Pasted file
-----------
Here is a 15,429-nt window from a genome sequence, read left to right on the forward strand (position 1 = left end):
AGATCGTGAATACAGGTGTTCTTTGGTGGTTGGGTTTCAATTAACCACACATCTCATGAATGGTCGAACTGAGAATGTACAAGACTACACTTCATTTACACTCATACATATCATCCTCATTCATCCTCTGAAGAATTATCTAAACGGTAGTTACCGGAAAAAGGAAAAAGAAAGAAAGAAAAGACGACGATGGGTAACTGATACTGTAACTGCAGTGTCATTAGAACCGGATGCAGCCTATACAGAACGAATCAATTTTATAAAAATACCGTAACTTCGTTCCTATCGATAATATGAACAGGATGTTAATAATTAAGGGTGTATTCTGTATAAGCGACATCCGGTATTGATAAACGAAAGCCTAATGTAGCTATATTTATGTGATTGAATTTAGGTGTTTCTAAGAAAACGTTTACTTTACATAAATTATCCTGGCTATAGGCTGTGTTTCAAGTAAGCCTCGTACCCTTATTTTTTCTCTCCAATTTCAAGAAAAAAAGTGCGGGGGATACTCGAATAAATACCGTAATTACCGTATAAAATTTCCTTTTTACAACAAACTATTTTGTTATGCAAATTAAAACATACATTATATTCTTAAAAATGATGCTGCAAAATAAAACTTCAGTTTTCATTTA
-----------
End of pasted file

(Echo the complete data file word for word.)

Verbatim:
Here is a 15,429-nt window from a genome sequence, read left to right on the forward strand (position 1 = left end):
AGATCGTGAATACAGGTGTTCTTTGGTGGTTGGGTTTCAATTAACCACACATCTCATGAATGGTCGAACTGAGAATGTACAAGACTACACTTCATTTACACTCATACATATCATCCTCATTCATCCTCTGAAGAATTATCTAAACGGTAGTTACCGGAAAAAGGAAAAAGAAAGAAAGAAAAGACGACGATGGGTAACTGATACTGTAACTGCAGTGTCATTAGAACCGGATGCAGCCTATACAGAACGAATCAATTTTATAAAAATACCGTAACTTCGTTCCTATCGATAATATGAACAGGATGTTAATAATTAAGGGTGTATTCTGTATAAGCGACATCCGGTATTGATAAACGAAAGCCTAATGTAGCTATATTTATGTGATTGAATTTAGGTGTTTCTAAGAAAACGTTTACTTTACATAAATTATCCTGGCTATAGGCTGTGTTTCAAGTAAGCCTCGTACCCTTATTTTTTCTCTCCAATTTCAAGAAAAAAAGTGCGGGGGATACTCGAATAAATACCGTAATTACCGTATAAAATTTCCTTTTTACAACAAACTATTTTGTTATGCAAATTAAAACATACATTATATTCTTAAAAATGATGCTGCAAAATAAAACTTCAGTTTTCATTTA